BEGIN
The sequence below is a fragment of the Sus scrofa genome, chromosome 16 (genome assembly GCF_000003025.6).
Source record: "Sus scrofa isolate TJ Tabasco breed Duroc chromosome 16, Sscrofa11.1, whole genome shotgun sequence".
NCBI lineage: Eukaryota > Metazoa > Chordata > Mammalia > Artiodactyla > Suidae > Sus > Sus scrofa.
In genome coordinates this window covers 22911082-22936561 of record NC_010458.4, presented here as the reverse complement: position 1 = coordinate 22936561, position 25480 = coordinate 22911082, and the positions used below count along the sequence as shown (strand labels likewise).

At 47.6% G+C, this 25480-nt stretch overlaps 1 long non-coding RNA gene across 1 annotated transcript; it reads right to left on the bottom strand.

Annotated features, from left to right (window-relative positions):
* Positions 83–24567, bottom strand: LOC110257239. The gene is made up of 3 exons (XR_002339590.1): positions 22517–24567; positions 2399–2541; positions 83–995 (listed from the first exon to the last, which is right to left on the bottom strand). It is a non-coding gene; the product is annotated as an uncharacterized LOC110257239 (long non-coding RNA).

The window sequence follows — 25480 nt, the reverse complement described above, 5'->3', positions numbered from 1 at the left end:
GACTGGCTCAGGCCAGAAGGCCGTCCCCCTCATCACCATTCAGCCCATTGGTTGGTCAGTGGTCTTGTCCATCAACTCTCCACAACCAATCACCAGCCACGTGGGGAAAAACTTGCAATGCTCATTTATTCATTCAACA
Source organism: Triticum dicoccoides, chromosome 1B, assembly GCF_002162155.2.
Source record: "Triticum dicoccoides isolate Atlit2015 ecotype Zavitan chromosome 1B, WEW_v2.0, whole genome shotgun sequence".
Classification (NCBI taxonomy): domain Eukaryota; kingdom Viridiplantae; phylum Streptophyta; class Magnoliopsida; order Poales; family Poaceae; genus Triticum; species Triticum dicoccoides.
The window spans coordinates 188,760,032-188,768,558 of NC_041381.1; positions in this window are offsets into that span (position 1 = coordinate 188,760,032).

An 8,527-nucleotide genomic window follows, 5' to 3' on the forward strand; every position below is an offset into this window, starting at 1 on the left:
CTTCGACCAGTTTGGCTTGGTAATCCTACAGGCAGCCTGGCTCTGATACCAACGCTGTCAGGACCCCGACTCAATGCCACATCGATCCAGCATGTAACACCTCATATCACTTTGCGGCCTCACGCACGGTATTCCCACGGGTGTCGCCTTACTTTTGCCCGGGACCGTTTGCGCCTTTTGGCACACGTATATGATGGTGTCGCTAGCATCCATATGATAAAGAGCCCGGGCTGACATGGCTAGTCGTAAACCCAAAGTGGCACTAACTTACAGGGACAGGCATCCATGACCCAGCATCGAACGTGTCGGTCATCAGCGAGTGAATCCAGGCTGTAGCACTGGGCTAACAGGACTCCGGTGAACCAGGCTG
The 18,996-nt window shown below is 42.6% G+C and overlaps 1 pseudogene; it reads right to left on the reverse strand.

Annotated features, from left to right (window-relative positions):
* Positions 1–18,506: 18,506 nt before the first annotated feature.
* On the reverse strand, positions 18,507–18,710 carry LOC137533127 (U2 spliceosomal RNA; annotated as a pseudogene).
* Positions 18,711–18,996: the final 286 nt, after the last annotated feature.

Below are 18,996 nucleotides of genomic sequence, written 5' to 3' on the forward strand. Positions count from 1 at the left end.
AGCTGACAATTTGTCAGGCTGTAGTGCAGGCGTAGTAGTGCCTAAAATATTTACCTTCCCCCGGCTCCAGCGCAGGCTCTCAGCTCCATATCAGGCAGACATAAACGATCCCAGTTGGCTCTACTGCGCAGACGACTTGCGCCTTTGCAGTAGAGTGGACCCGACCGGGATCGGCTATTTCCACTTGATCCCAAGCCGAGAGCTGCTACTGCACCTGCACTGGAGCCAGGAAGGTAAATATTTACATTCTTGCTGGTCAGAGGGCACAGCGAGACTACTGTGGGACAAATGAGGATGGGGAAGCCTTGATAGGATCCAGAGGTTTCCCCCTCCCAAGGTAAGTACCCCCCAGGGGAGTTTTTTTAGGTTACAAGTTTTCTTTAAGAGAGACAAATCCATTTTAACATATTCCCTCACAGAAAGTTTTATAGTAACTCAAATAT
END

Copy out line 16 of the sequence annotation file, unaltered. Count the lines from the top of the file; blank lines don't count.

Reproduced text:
The 18,996-nt window shown below is 42.6% G+C and overlaps 1 pseudogene; it reads right to left on the reverse strand.